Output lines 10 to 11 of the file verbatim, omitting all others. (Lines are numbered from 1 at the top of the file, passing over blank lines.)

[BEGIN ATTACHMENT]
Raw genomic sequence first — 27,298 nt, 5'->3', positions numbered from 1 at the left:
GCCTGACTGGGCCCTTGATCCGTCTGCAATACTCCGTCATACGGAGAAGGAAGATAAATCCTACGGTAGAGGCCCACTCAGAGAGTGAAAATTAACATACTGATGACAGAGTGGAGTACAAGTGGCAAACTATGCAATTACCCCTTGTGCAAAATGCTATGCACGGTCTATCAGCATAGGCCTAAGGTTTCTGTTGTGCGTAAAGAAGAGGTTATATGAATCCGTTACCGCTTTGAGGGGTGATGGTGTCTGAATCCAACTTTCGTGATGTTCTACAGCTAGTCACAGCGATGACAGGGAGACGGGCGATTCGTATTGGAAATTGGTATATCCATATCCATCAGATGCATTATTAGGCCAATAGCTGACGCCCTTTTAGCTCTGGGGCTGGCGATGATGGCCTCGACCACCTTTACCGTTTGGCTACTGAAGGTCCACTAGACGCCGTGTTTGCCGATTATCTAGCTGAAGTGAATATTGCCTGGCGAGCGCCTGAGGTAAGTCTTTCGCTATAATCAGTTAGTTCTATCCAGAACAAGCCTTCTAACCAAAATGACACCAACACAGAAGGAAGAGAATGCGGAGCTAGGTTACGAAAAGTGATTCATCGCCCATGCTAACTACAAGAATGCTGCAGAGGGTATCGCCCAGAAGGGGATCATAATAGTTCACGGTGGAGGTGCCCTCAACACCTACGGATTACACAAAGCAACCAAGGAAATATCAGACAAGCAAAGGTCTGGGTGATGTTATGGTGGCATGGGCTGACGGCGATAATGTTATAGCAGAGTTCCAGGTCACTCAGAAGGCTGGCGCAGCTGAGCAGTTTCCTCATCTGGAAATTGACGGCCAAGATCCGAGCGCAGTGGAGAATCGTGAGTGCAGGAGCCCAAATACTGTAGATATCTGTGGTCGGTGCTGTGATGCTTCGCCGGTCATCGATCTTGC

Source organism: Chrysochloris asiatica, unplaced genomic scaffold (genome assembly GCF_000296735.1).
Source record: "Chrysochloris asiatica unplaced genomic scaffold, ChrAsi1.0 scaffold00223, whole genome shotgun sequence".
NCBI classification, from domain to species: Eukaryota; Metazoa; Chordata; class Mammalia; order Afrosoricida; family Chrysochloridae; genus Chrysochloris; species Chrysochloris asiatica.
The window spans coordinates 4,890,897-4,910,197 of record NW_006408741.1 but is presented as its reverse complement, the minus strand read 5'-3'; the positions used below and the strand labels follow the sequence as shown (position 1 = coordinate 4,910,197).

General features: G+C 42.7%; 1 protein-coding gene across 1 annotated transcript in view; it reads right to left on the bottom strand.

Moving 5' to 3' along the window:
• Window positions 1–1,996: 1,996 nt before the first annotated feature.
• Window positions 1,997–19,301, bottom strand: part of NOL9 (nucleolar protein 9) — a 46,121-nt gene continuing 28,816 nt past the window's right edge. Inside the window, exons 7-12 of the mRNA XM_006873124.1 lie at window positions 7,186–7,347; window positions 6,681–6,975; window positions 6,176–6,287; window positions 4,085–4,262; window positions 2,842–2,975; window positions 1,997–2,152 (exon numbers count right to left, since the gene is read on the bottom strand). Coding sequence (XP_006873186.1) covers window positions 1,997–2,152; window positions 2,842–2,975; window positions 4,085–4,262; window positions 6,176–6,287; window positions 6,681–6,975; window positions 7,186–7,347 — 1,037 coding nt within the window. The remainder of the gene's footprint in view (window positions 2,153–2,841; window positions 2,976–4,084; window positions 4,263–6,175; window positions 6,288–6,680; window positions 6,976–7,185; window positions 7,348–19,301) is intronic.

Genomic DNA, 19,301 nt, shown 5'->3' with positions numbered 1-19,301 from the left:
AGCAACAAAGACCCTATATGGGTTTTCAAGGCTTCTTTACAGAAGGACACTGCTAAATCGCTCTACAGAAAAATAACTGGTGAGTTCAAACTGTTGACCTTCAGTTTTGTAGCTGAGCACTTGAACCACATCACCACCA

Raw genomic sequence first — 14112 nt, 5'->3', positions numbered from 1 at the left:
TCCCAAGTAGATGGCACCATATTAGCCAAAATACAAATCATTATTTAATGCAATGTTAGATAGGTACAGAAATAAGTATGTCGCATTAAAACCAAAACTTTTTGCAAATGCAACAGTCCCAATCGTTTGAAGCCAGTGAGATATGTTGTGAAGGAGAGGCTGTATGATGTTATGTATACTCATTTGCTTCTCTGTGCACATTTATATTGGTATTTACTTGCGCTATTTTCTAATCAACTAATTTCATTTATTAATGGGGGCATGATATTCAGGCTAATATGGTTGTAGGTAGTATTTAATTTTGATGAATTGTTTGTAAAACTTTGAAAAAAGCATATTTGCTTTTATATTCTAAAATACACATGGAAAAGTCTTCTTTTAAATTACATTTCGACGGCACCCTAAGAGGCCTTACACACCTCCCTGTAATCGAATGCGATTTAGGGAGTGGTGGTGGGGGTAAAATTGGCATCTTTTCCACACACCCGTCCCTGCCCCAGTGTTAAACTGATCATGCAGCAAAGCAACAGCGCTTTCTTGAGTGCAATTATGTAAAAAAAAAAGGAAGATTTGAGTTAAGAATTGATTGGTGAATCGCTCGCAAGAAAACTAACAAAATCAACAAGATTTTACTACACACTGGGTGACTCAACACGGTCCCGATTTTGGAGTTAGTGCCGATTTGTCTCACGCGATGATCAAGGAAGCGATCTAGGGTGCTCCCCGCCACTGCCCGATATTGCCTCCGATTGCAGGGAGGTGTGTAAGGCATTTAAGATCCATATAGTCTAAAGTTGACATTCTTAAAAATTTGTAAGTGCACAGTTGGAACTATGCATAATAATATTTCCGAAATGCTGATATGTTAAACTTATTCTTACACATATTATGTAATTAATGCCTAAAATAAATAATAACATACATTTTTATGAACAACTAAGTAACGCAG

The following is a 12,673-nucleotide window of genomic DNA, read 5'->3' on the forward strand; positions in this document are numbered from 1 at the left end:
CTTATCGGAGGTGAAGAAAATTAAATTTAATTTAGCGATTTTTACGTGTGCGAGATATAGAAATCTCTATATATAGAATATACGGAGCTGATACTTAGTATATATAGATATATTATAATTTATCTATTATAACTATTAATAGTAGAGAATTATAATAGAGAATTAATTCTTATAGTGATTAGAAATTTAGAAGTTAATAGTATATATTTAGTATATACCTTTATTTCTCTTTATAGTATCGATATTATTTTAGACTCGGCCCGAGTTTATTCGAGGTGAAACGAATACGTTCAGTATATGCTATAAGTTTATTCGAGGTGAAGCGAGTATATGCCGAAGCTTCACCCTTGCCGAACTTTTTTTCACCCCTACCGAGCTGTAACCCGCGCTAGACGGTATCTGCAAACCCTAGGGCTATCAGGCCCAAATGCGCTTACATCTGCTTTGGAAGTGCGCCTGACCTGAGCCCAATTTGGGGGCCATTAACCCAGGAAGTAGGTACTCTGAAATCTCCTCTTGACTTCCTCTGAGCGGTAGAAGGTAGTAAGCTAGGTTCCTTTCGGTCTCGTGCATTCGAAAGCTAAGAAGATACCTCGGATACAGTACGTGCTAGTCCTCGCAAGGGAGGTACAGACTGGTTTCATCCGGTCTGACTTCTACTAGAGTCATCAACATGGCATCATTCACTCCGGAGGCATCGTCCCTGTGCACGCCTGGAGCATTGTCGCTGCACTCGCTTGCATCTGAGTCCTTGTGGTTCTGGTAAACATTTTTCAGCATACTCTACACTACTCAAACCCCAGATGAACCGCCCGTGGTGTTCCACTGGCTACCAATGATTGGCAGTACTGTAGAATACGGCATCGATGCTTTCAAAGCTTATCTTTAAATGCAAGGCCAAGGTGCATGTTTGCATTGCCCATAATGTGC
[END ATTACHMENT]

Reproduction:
• Window positions 1,997–19,301, bottom strand: part of NOL9 (nucleolar protein 9) — a 46,121-nt gene continuing 28,816 nt past the window's right edge. Inside the window, exons 7-12 of the mRNA XM_006873124.1 lie at window positions 7,186–7,347; window positions 6,681–6,975; window positions 6,176–6,287; window positions 4,085–4,262; window positions 2,842–2,975; window positions 1,997–2,152 (exon numbers count right to left, since the gene is read on the bottom strand). Coding sequence (XP_006873186.1) covers window positions 1,997–2,152; window positions 2,842–2,975; window positions 4,085–4,262; window positions 6,176–6,287; window positions 6,681–6,975; window positions 7,186–7,347 — 1,037 coding nt within the window. The remainder of the gene's footprint in view (window positions 2,153–2,841; window positions 2,976–4,084; window positions 4,263–6,175; window positions 6,288–6,680; window positions 6,976–7,185; window positions 7,348–19,301) is intronic.

Genomic DNA, 19,301 nt, shown 5'->3' with positions numbered 1-19,301 from the left: